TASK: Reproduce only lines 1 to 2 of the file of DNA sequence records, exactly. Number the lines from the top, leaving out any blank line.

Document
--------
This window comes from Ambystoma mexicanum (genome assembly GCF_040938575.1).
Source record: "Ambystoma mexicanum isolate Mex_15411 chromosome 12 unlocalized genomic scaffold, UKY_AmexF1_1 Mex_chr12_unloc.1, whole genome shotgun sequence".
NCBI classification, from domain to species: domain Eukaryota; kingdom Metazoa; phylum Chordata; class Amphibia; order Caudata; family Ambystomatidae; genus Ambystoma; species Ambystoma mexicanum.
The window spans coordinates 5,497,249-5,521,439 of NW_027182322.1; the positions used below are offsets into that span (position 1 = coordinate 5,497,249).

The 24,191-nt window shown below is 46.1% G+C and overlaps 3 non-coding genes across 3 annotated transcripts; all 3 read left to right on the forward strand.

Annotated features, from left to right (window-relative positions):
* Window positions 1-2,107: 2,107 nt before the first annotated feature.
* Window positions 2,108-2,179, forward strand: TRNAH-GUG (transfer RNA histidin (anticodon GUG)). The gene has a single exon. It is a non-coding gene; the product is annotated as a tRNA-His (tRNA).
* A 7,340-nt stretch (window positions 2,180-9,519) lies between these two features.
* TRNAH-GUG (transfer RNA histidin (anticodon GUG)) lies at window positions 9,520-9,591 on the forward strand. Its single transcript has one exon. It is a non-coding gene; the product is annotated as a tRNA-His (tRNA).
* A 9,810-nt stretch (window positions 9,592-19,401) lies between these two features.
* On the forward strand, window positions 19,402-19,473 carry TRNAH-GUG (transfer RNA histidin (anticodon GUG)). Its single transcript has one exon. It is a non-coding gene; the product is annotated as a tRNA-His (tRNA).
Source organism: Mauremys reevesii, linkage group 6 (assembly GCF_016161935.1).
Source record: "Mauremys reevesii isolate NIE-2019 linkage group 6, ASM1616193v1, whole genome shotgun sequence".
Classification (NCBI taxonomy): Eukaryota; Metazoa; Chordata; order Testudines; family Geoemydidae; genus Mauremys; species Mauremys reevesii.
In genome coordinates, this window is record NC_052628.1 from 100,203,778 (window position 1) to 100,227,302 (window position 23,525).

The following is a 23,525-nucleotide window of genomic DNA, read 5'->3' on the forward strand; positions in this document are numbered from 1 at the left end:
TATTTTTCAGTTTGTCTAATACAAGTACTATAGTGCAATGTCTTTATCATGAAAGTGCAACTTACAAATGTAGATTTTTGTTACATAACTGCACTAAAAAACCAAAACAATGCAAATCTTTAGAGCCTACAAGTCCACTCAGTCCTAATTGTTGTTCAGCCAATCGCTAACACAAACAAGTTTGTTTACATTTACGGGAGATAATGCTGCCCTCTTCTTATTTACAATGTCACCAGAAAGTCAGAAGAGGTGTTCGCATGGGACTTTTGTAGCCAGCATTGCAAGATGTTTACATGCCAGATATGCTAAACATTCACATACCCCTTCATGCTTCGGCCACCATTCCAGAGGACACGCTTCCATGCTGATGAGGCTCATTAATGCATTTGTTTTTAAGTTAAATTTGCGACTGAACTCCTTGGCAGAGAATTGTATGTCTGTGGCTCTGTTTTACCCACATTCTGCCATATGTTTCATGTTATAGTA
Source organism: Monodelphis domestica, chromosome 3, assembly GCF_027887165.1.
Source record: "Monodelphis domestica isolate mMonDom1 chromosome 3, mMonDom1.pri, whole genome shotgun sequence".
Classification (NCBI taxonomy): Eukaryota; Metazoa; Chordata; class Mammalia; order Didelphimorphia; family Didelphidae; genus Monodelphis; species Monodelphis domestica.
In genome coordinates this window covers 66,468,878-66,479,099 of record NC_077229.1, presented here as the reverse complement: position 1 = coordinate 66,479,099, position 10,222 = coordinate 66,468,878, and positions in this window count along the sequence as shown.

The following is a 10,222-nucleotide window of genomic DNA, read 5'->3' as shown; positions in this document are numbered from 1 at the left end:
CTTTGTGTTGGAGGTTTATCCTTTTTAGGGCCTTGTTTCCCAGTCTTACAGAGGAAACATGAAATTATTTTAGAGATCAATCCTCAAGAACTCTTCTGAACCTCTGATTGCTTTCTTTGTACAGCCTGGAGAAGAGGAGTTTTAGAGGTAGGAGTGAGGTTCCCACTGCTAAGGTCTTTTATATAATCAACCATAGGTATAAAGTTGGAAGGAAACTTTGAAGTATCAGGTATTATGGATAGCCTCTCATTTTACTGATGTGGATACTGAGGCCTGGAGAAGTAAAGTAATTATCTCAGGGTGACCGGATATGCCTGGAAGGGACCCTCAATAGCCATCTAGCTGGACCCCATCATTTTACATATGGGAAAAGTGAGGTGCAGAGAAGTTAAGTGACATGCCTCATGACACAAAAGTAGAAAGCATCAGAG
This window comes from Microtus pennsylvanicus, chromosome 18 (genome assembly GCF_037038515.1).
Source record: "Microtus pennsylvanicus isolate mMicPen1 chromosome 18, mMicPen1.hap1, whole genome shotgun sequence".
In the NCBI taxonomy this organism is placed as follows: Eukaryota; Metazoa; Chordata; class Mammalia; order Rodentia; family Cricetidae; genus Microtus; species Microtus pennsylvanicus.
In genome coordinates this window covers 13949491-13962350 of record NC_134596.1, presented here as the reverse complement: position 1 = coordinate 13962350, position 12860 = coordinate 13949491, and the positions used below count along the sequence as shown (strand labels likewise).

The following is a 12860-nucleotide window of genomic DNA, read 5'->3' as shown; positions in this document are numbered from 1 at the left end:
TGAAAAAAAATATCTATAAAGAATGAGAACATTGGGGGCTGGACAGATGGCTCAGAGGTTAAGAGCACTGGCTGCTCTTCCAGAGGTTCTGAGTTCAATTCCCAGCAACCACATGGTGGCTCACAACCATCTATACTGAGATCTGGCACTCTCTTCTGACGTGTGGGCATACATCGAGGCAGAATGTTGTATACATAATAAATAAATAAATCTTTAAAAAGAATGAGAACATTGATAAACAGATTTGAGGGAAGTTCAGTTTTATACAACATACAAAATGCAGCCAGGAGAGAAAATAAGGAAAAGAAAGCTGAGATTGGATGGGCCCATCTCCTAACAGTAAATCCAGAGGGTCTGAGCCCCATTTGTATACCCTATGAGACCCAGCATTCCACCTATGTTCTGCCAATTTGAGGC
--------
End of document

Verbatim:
This window comes from Ambystoma mexicanum (genome assembly GCF_040938575.1).
Source record: "Ambystoma mexicanum isolate Mex_15411 chromosome 12 unlocalized genomic scaffold, UKY_AmexF1_1 Mex_chr12_unloc.1, whole genome shotgun sequence".